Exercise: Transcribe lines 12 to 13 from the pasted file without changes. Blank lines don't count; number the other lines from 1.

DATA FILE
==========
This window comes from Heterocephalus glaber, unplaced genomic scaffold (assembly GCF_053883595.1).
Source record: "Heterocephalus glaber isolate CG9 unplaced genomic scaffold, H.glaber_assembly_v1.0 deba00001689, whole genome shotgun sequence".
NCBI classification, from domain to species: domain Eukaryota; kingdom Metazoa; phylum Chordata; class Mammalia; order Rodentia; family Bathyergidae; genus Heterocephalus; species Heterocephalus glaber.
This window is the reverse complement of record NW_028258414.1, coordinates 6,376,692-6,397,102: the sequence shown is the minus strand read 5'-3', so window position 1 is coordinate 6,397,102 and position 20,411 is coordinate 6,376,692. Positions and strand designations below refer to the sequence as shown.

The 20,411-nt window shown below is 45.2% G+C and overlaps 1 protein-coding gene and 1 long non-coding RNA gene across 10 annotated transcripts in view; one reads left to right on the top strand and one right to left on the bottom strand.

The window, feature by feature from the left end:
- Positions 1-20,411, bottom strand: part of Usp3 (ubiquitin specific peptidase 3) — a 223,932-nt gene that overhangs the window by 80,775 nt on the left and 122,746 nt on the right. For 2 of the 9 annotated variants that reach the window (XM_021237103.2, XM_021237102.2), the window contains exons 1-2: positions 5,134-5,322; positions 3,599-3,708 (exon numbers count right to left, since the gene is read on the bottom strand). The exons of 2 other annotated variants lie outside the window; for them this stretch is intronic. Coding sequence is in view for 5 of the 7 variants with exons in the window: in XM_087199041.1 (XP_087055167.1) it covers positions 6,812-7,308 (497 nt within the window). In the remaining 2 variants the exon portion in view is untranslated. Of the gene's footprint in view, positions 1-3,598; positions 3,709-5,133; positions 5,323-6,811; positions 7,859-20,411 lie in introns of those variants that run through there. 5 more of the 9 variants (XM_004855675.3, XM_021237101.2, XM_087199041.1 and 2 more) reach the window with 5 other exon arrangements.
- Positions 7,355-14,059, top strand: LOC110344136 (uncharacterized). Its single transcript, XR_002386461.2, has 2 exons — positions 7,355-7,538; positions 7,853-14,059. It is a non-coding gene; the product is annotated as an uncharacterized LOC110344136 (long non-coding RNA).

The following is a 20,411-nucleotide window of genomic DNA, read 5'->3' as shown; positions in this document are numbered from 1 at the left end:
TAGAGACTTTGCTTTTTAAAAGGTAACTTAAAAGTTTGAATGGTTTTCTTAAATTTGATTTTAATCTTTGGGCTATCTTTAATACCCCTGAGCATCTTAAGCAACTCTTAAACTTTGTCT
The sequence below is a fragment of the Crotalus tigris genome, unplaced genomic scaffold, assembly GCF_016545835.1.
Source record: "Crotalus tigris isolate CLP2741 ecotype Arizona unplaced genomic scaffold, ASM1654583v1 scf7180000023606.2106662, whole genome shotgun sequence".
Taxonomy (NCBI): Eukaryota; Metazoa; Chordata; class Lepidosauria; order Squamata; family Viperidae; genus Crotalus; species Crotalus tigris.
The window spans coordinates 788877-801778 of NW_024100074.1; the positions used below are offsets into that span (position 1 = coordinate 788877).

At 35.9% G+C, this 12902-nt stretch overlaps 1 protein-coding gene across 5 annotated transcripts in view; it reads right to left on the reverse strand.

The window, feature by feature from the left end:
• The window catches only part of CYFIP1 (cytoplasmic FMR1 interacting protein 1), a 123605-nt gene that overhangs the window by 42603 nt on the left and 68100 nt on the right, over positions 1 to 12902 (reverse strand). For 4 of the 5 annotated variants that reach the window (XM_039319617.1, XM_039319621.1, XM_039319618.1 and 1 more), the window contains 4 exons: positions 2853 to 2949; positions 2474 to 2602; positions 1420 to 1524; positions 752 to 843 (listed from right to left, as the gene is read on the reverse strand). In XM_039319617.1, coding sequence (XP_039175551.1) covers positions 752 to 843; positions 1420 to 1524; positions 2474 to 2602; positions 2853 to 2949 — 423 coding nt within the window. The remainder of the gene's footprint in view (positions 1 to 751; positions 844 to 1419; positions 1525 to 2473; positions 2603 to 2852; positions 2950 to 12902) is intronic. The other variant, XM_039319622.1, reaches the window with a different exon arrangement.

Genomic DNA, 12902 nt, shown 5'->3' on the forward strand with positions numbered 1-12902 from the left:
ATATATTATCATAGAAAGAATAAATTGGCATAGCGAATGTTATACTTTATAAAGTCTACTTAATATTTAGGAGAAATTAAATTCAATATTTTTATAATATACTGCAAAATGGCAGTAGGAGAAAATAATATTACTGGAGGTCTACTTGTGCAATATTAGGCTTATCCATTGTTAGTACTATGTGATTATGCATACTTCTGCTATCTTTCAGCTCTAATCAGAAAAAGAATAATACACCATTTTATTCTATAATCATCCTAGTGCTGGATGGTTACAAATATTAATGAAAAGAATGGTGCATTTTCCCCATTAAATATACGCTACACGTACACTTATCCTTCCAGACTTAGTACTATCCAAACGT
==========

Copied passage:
Source record: "Crotalus tigris isolate CLP2741 ecotype Arizona unplaced genomic scaffold, ASM1654583v1 scf7180000023606.2106662, whole genome shotgun sequence".
Taxonomy (NCBI): Eukaryota; Metazoa; Chordata; class Lepidosauria; order Squamata; family Viperidae; genus Crotalus; species Crotalus tigris.